Surviving winter in the Middle Ages – Man spends 8 months living alone in 10th Century conditions

Categories: Life Stories

If you were put to the challenge stated below in this article, would you be able to do it? What skills do you think you would need to have, learn or sharpen before living like a 10th century farmer? Well this is what happened to a young Russian man when he was selected to be the protagonist of a show in which he must live for months at a time like a farmer from the past.

In 2013, a medieval re-enactment group set out to see what it would be like to survive a cold Russian winter in the Middle Ages. In an experiment launched in Khotkovo, 60 kilometers northeast of Moscow, they selected one of their members, Pavel Sapozhnikov, to live on a farmstead for eight months as part of a project entitled – Alone in the Past.

The idea was to see if a modern person can survive in a 10th-century environment with no access to electricity, the Internet, or other modern comforts to trace the social and psychological changes in personality and learn how important the support of others is to modern humans.

Winter was the season of choice because of the scarcity of resources and the number of challenges it raises against survival. Winter was a frightening time for many people and the most dangerous time in the medieval calendar. Pavel is a citizen of the modern world with no prior experience of living in such conditions. However, to prepare himself, he studied a lot of information and practiced ancient skills. The essence, according to Pavel, was to live on the replica of an ancient farm, devoid of any modern conveniences or communication.


During winter, temperatures in the region can drop as low as 30°C and snow covers the ground for months. This time period and was deliberately chosen to highlight exactly how difficult Russian ancestors would have found living, and hunting, in these conditions 

Construction on the farm began at the start of 2012 and with help from an expert archaeologist, Alexander Fetisov, the farm was constructed using only the same technology that was available in 10th century Russia, according to archeological finds and ethnographic data.


Construction of the farm, shown in this illustration, began at the start of 2012, and Sapozhnikov moved in at the start of September 2013 

The central structure was a rectangular building comprised of three rooms. The middle room was the living area, complete with a small stove and a hide-covered bench to sleep on. The second room was a storage area. Only varieties of grain that were known in the 9th century are stocked here. The third room serves as an animal barn. The organizers have provided Pavel with several goats and hens to make sure he always has fresh milk and eggs among his staples. But the house was not the only structure on the farmstead. There was also a banya, a bread stove, a smokehouse for meat and fish and a hay loft. And there was a storage space for perishable food – a hole has been dug in the ground to maintain lower temperatures.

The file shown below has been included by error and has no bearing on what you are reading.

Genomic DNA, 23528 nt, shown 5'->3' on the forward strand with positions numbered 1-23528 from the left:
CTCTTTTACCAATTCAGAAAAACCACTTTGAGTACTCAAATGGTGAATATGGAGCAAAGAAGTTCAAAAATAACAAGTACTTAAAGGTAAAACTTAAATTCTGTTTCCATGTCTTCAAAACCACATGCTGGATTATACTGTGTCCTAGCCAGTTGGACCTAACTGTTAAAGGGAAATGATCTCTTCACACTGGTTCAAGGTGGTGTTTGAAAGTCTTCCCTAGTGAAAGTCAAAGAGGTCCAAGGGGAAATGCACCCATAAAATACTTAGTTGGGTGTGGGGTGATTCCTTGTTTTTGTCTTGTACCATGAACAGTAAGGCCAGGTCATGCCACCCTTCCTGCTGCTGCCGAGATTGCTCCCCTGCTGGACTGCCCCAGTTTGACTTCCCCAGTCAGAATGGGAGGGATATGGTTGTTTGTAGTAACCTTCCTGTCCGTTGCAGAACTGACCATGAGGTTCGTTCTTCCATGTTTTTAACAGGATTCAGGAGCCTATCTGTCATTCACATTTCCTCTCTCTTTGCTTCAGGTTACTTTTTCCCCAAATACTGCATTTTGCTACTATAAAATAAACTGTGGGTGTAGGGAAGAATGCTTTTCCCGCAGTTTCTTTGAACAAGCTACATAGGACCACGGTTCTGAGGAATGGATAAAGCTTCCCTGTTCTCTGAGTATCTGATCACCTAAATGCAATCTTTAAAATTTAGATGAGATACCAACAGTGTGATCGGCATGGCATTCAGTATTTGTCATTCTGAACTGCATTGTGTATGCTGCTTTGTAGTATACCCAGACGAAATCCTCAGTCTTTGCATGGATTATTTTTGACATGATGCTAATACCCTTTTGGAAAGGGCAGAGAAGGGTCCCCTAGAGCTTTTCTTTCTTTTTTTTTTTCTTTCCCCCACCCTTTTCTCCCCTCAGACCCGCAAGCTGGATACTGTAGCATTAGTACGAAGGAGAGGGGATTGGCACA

“You can do anything with an axe. And things you cannot do with an axe can be done with a tool that an axe will help you make,” Pavel explains. 

The farm rules were pretty strict – only authentic tools, equipment and food (found in ancient Russia) are permitted at all times. Pavel will have a limited supply of harvested food; he is expected to obtain his own food by hunting, gathering and fishing in the forest (the only time he was allowed to leave the farm). Each day, Sapozhnikov endured a routine of physical labor to ensure his survival: He woke up, checked on his livestock, milked the goat, chopped wood, fetched water from a well, insulated his cabin with manure, and hunted for food.

Pavel Sapozhnikov cooking food as it would have been made in the ninth century 

I start my day by feeding the hens and goats, and milking. Then there is the stove to get started and grains to be ground into flour – enough work to keep me busy till lunchtime,” he said.

The last room in the house was a barn for the chicken and goats 

As a part of the project, Pavel was given an opportunity to describe one day of his life with a camera, sharing his experiences and he was visited once a month by a medical expert and project leader to check his progress. The rest of the time, he was completely alone. Permission to evacuate the premises was given only in case of a real threat to his life. That is, if he breaks a limb, contracts a blood infection or in the event of any other real emergency. But if he gets the flu, or a sprain or lung disease, he will simply go on with life as people did in the past.

The experiment was observed by professional historians, and the organizers hope its findings will provide valid data for academic research.

The material he collected was published this blog.

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